With President Obama's proposed budget out Monday morning, Senate Republicans are already signaling their disappointment with leaked portions of the plan.
Obama's 2012 budget calls for $1.1 trillion in deficit reduction over the next 10 years, with roughly two-thirds drawn from spending cuts and another third from revenue increases, but members of the GOP say that's not nearly enough.
"A $1 trillion reduction is insignificant and does not get us on the right course and historically we know the president's numbers are inflated so it will be less reduction," Sen. Jeff Sessions, R-Alabama, the ranking member of the Budget Committee said Monday on CNN's American Morning. "We have a 50/50 chance of not having a debt crisis. The international monetary fund said we have to make substantial changes, and this budget, it appears, doesn't come close."
Sen. Rob Portman, R-Ohio, the former Bush administration budget director and current member of the Budget Committee agrees with Sessions.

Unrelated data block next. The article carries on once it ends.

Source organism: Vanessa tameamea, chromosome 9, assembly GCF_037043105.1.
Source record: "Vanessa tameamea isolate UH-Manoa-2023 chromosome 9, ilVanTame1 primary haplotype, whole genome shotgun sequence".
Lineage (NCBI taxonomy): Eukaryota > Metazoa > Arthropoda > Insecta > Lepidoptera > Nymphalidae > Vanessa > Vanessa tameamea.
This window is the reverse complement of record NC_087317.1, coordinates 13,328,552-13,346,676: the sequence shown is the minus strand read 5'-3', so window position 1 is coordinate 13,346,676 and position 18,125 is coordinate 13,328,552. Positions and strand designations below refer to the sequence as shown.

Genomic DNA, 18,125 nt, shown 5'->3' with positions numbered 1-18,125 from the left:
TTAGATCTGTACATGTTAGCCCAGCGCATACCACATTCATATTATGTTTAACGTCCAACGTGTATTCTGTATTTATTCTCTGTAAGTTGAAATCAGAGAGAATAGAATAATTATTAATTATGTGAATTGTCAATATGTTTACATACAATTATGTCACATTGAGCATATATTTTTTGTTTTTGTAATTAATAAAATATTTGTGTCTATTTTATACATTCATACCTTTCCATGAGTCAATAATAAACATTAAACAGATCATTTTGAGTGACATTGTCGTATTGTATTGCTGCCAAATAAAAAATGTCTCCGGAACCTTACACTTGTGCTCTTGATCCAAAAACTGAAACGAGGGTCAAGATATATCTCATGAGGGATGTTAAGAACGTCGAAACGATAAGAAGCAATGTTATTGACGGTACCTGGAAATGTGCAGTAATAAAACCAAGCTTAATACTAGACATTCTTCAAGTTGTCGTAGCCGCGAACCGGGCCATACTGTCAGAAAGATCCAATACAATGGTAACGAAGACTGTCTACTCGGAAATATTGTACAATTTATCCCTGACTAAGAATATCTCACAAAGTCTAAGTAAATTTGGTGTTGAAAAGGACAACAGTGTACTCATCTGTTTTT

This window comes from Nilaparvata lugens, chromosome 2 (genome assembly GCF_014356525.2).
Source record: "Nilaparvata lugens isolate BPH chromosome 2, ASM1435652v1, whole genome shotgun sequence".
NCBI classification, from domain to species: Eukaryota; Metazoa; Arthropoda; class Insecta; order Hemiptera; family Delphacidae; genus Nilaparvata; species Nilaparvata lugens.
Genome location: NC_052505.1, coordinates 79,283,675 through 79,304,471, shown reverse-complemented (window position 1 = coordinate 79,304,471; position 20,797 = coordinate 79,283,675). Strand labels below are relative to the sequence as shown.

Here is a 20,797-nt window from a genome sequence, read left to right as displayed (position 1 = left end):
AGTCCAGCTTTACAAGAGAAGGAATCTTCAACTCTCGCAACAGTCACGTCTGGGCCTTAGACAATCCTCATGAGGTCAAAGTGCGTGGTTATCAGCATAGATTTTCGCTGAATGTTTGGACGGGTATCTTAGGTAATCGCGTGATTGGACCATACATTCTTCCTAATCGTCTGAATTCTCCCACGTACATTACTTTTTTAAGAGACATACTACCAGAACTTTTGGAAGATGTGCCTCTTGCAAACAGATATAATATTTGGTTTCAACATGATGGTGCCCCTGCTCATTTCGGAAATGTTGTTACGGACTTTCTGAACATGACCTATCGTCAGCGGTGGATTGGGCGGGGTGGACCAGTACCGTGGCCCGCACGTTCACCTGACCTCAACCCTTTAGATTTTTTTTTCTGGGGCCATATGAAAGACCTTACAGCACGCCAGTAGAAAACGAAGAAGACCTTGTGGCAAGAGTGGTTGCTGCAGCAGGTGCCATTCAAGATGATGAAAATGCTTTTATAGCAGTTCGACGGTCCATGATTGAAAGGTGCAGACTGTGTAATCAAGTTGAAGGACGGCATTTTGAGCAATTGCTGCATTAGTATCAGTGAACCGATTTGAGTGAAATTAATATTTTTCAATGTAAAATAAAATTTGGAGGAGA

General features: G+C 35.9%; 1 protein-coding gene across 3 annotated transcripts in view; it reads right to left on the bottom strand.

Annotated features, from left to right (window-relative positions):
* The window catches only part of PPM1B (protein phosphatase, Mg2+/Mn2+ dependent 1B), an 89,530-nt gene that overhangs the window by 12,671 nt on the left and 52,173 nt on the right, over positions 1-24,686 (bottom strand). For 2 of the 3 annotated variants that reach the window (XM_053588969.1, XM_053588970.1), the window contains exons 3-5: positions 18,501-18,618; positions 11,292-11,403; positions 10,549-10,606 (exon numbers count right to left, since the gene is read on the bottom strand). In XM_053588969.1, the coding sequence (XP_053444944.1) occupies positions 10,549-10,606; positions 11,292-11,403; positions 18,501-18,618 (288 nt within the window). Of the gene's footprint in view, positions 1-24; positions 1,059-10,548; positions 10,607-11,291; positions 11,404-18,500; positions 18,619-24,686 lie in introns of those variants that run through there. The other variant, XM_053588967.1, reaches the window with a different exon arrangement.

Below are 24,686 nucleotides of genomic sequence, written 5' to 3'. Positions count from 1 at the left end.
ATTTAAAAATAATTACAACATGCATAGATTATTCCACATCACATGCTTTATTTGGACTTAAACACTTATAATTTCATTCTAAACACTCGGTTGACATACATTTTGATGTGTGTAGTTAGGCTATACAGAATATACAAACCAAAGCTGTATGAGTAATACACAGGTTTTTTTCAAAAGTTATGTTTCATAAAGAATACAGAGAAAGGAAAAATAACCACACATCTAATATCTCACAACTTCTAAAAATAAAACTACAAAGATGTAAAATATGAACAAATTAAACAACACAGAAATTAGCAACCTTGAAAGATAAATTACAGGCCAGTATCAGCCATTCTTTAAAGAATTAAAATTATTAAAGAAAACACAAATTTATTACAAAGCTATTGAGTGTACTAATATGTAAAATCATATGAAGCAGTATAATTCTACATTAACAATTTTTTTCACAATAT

"We are looking at a challenge we never faced before," he said on MSNBC's The Daily Rundown. "This is a situation that cries out for leadership and requires leadership on both sides of the aisle. This is the president's opportunity. This is his vision for the next 10 years and frankly is doesn't rise to the challenge."
For Portman, one of the biggest problems is that the proposal does not sufficiently deal with "the elephant in the room." Namely it doesn't do enough to address the costs of entitlement reform for Social Security, Medicare and Medicaid.
Sen. John Cornyn, R-Texas, who took to MSNBC's Morning Joe to announce he would be running for Republican whip in two years, said he was disappointed that the president's proposed budget deals with a small fraction of federal spending, raises taxes, and "ignores the recommendation of his own fiscal commission."
"Right now [Obama] seems to be very timid about taking the leadership role that the president typically takes in these battles," said Cornyn who is also on the Budget Committee. And while he said the deficit needs to be reduced to a greater degree, that does not mean an increase in taxes.
"I don't think we need to be talking about tax increases until we get serious about spending," he said.
Still, the senator said bipartisan work was possible.
"Republicans are ready to meet him halfway," he said.